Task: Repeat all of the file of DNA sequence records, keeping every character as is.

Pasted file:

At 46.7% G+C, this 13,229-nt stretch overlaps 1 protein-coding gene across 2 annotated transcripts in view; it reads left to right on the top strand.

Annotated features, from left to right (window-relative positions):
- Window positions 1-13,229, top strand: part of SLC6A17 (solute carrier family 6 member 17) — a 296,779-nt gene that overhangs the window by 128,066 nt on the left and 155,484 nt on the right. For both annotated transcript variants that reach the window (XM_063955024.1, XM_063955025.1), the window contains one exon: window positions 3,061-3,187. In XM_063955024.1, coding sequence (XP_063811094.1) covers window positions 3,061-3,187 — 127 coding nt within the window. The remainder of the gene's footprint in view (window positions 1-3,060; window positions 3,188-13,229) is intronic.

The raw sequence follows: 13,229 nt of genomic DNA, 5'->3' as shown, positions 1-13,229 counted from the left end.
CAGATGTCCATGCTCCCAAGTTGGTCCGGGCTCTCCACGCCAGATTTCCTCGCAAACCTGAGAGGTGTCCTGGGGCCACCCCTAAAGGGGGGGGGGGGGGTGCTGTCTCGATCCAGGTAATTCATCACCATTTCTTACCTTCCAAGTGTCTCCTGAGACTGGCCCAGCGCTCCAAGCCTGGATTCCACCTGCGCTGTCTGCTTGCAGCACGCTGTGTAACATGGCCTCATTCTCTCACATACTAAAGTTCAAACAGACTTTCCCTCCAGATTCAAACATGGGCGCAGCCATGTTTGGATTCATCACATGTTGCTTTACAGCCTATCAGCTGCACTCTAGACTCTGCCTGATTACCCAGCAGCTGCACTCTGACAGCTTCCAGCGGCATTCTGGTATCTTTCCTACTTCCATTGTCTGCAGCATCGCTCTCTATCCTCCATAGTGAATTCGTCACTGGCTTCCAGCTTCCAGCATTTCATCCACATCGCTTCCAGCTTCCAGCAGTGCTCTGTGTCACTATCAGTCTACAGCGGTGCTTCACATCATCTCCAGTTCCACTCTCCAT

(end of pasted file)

At 46.7% G+C, this 13,229-nt stretch overlaps 1 protein-coding gene across 2 annotated transcripts in view; it reads left to right on the top strand.

Annotated features, from left to right (window-relative positions):
- Window positions 1-13,229, top strand: part of SLC6A17 (solute carrier family 6 member 17) — a 296,779-nt gene that overhangs the window by 128,066 nt on the left and 155,484 nt on the right. For both annotated transcript variants that reach the window (XM_063955024.1, XM_063955025.1), the window contains one exon: window positions 3,061-3,187. In XM_063955024.1, coding sequence (XP_063811094.1) covers window positions 3,061-3,187 — 127 coding nt within the window. The remainder of the gene's footprint in view (window positions 1-3,060; window positions 3,188-13,229) is intronic.

The raw sequence follows: 13,229 nt of genomic DNA, 5'->3' as shown, positions 1-13,229 counted from the left end.
CAGATGTCCATGCTCCCAAGTTGGTCCGGGCTCTCCACGCCAGATTTCCTCGCAAACCTGAGAGGTGTCCTGGGGCCACCCCTAAAGGGGGGGGGGGGGGTGCTGTCTCGATCCAGGTAATTCATCACCATTTCTTACCTTCCAAGTGTCTCCTGAGACTGGCCCAGCGCTCCAAGCCTGGATTCCACCTGCGCTGTCTGCTTGCAGCACGCTGTGTAACATGGCCTCATTCTCTCACATACTAAAGTTCAAACAGACTTTCCCTCCAGATTCAAACATGGGCGCAGCCATGTTTGGATTCATCACATGTTGCTTTACAGCCTATCAGCTGCACTCTAGACTCTGCCTGATTACCCAGCAGCTGCACTCTGACAGCTTCCAGCGGCATTCTGGTATCTTTCCTACTTCCATTGTCTGCAGCATCGCTCTCTATCCTCCATAGTGAATTCGTCACTGGCTTCCAGCTTCCAGCATTTCATCCACATCGCTTCCAGCTTCCAGCAGTGCTCTGTGTCACTATCAGTCTACAGCGGTGCTTCACATCATCTCCAGTTCCACTCTCCAT